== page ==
From Legionella bacteria and non-tuberculous mycobacteria, safe transport of mains water depends on best practice and good policy, environmental health experts say. However, Flinders University academics warn current systems and legislation may not always be supported by solid scientific research or best practice in public health.
Flinders University Associate Professor Richard Bentham, who presented a paper on the shortfalls in Legionella disease policy at the Environmental Health Australia National Conference in Adelaide this week (November 6-8, 2019), said:
“There are major inconsistencies in Australia, and overseas jurisdictions, in managing Legionella and other contaminants in water systems.
“For example, some of the requirements, to keep cold-water systems at the European standard well below 20°C, is not always possible in Australia.
“Other policy settings on warm-water, hot- and cold-water systems are not always based on evidence-based science, and usually rely solely on a localised tick-box protocol, which opens the gate for all sorts of things to happen.”
Environmental health experts, including Dr. Bentham, also warn that some positive policy changes can lead to other potential problems. Dr. Bentham and his colleagues wrote in a new scientific article:
“For example, the removal of all lead-based tapware and pipeline systems, as introduced recently in Victorian schools, might inadvertently lead to increased public health risk from microbial contamination, such as opportunistic premise plumbing pathogens (OPPPs).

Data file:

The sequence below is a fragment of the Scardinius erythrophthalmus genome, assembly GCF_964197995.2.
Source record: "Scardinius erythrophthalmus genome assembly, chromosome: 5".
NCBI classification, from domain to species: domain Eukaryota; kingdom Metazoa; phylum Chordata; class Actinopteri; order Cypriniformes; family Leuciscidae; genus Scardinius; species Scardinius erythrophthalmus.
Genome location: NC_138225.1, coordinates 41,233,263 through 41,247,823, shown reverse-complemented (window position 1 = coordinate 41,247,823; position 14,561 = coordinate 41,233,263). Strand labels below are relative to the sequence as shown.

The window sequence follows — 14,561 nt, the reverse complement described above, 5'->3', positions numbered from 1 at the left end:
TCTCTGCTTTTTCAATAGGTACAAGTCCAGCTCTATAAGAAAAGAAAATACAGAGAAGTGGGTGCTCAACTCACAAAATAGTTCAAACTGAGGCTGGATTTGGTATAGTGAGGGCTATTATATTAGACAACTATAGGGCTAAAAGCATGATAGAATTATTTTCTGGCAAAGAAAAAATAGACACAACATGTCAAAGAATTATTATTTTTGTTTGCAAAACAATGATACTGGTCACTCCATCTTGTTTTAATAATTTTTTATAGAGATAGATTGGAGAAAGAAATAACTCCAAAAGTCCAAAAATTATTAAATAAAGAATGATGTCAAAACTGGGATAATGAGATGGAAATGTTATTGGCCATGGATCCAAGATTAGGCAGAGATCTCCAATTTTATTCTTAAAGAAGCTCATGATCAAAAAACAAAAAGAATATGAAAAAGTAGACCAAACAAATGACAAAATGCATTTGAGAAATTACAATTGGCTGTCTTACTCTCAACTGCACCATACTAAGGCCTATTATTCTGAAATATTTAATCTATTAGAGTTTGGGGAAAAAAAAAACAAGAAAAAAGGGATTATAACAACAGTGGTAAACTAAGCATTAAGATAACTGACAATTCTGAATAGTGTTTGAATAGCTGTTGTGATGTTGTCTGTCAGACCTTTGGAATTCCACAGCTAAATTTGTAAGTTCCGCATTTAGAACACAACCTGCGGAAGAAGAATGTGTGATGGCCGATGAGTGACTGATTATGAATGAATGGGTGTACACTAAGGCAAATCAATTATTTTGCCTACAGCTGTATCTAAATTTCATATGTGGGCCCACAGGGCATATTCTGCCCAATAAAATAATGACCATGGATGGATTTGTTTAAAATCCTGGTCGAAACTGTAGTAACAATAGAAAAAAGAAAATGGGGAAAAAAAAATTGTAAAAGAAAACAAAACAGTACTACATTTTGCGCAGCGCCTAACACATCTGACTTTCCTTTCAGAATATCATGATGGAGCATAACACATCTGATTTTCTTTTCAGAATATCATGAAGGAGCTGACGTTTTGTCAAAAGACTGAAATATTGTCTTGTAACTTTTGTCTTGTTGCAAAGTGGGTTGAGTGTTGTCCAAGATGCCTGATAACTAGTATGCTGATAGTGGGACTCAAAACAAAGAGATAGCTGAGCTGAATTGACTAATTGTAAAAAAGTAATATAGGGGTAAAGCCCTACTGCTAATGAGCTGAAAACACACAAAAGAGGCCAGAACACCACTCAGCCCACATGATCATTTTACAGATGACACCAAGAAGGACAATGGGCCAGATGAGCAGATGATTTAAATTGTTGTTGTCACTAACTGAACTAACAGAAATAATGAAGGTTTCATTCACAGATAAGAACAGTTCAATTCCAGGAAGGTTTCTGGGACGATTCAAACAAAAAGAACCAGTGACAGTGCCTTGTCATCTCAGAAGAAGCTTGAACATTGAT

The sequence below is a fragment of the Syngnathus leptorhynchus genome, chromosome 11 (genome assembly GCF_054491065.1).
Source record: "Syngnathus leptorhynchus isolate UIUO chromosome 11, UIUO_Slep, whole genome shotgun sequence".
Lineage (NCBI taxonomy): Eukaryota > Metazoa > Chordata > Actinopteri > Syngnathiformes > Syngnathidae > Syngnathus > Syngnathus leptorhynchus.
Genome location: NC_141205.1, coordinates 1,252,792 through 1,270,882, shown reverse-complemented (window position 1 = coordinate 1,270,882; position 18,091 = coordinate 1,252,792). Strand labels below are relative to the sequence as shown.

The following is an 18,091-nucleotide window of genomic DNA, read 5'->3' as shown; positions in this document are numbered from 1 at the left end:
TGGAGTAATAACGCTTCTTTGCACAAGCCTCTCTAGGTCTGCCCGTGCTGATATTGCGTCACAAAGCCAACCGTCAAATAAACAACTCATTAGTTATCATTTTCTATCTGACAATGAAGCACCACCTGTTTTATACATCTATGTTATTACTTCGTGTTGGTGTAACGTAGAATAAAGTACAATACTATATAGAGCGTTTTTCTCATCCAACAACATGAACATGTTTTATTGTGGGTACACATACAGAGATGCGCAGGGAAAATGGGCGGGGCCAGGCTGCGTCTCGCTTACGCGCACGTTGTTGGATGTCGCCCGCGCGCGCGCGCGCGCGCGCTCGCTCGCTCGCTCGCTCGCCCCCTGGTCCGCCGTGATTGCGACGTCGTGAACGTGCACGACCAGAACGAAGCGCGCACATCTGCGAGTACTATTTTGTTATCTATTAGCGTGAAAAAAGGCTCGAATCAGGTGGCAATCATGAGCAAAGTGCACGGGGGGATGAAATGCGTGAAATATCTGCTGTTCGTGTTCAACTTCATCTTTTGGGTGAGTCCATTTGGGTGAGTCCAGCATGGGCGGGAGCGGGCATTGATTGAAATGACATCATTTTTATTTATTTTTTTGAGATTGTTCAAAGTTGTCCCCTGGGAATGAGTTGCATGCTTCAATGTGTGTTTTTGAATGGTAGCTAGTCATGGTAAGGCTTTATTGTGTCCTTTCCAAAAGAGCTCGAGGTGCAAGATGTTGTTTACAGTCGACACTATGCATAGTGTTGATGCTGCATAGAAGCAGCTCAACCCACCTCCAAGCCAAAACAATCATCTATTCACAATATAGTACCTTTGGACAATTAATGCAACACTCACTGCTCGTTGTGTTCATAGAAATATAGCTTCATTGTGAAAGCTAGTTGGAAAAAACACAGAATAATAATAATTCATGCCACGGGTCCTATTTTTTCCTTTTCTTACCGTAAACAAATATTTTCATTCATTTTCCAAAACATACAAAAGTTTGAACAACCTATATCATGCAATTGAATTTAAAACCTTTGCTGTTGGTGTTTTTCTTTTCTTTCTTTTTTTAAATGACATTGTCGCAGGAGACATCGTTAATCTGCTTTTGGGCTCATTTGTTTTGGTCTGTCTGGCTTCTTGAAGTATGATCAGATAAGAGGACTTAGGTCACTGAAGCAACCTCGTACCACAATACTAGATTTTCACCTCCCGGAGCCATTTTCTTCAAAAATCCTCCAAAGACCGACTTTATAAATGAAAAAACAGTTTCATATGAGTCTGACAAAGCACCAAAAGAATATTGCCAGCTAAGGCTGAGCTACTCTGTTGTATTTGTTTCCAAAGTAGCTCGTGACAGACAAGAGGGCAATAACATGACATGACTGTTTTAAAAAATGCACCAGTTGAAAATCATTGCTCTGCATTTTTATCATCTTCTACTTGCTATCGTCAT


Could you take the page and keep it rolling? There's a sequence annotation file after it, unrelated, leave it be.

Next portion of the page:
“We recommend that future research into plumbing materials also weigh up its effect on OPPPs such as non-tuberculous mycobacterium (which can cause serious pulmonary illness) ahead of changes in legislation.
“Any changes in regulation regarding materials for potable water infrastructure need to be evidence based and must consider all potential risks to public health, the paper concludes.
“The complexities of water quality, materials of construction, microbial contamination, and public health risks are not well understood. For example, current data indicates limited scientific evidence to support the removal of brass fittings as a means of reducing lead exposures.”
“Public health risks associated with heavy metal and microbial contamination of drinking water in Australia” has been published in the open access International Journal of Environmental Research and Public Opinion.
Provided by: Flinders University [Note: Materials may be edited for content and length.]